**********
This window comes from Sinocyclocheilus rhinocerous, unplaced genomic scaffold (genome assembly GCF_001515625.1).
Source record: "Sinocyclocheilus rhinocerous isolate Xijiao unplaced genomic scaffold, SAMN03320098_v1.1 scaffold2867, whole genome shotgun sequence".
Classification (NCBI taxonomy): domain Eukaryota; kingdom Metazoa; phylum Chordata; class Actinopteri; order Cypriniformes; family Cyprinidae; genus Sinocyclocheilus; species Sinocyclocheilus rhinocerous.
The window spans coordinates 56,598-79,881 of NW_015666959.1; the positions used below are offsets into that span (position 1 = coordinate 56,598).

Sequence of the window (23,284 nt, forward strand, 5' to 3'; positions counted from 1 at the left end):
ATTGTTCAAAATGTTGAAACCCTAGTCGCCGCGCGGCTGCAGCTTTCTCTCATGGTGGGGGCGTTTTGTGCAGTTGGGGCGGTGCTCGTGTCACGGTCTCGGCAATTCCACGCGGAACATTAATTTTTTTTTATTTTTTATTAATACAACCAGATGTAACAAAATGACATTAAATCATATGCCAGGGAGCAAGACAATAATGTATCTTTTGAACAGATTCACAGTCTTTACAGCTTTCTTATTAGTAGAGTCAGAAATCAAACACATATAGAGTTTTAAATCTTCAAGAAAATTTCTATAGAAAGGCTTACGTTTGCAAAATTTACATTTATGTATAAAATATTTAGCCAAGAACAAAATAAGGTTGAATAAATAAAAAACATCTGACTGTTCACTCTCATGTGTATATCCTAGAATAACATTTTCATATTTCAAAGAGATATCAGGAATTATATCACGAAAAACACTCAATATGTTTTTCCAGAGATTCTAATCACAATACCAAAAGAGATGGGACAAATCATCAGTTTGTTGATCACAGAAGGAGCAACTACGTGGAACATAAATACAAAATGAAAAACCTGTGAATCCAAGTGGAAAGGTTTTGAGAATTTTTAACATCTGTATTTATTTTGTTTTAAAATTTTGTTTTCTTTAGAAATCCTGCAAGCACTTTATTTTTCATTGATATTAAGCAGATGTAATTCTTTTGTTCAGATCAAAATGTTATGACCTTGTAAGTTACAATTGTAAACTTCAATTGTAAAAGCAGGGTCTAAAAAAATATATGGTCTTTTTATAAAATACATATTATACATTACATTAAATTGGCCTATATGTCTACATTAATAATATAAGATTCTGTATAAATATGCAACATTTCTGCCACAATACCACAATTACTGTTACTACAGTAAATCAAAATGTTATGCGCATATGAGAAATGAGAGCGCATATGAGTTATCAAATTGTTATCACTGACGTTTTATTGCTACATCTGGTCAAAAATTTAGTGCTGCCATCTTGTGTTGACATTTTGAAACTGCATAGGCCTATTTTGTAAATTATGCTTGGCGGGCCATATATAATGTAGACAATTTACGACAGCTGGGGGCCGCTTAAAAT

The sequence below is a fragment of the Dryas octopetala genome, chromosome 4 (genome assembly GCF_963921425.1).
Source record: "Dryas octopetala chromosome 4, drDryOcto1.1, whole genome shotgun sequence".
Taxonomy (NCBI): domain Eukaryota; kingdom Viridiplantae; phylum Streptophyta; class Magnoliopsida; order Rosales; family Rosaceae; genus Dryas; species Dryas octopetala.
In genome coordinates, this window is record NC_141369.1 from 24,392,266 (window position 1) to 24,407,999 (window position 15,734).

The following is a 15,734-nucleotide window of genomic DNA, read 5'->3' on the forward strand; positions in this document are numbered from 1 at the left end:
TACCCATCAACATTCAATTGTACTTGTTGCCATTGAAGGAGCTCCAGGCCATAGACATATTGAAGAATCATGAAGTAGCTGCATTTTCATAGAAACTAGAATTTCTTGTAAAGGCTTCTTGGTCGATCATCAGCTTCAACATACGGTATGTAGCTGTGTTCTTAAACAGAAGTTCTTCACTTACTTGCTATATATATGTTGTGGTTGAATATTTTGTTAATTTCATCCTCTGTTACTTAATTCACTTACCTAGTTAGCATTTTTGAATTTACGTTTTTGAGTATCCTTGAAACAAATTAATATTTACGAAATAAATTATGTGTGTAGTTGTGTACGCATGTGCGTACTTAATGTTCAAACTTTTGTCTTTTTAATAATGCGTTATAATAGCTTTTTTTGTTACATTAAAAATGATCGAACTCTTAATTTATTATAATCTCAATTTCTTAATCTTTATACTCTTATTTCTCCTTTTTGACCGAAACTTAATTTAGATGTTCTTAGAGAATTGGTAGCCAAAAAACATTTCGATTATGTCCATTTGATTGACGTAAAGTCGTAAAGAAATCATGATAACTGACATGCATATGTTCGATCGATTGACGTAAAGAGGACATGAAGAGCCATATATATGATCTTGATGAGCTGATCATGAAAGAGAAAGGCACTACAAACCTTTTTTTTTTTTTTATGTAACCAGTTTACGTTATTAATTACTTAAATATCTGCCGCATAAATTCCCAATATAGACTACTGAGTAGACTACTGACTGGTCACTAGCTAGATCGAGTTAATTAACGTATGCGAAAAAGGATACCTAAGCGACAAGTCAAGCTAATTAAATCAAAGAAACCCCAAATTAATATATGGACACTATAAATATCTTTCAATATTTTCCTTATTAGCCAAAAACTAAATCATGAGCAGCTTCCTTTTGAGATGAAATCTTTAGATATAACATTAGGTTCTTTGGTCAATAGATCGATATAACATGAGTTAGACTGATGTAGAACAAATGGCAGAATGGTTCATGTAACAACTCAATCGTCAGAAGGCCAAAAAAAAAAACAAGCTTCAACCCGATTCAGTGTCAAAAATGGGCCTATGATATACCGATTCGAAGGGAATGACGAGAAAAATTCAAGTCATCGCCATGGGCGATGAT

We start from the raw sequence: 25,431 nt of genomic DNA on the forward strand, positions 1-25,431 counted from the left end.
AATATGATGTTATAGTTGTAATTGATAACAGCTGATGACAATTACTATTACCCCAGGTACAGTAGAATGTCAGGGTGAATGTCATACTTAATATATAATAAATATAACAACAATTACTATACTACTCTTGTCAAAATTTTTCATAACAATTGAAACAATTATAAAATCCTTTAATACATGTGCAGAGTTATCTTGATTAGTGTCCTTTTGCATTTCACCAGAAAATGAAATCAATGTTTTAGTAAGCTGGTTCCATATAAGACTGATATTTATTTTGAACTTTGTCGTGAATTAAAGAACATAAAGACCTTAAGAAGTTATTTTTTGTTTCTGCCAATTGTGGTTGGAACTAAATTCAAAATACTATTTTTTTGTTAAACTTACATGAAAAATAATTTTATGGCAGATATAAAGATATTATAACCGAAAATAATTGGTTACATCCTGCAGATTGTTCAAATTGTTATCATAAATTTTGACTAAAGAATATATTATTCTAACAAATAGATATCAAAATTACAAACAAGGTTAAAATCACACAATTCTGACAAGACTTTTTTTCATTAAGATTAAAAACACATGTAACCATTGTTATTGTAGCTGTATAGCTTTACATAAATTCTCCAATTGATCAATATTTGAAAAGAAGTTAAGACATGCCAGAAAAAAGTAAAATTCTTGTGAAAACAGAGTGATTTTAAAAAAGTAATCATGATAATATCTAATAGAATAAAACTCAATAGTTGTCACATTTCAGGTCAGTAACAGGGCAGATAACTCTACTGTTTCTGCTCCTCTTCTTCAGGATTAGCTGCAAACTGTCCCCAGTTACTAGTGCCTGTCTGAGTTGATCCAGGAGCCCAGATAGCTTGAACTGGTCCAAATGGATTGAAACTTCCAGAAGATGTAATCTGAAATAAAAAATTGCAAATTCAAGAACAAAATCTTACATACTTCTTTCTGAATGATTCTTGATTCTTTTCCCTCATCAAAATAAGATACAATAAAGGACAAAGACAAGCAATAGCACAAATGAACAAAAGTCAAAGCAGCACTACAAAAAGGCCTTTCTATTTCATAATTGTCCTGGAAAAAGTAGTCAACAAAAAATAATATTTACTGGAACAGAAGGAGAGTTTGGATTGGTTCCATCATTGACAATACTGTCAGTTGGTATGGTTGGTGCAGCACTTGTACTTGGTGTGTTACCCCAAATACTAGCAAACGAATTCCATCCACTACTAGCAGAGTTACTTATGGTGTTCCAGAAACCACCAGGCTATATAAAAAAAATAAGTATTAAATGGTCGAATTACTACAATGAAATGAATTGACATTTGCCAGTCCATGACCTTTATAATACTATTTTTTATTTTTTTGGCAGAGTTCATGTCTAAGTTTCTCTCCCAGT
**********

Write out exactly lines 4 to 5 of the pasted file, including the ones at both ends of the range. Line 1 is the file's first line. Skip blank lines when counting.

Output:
The window spans coordinates 56,598-79,881 of NW_015666959.1; the positions used below are offsets into that span (position 1 = coordinate 56,598).

Sequence of the window (23,284 nt, forward strand, 5' to 3'; positions counted from 1 at the left end):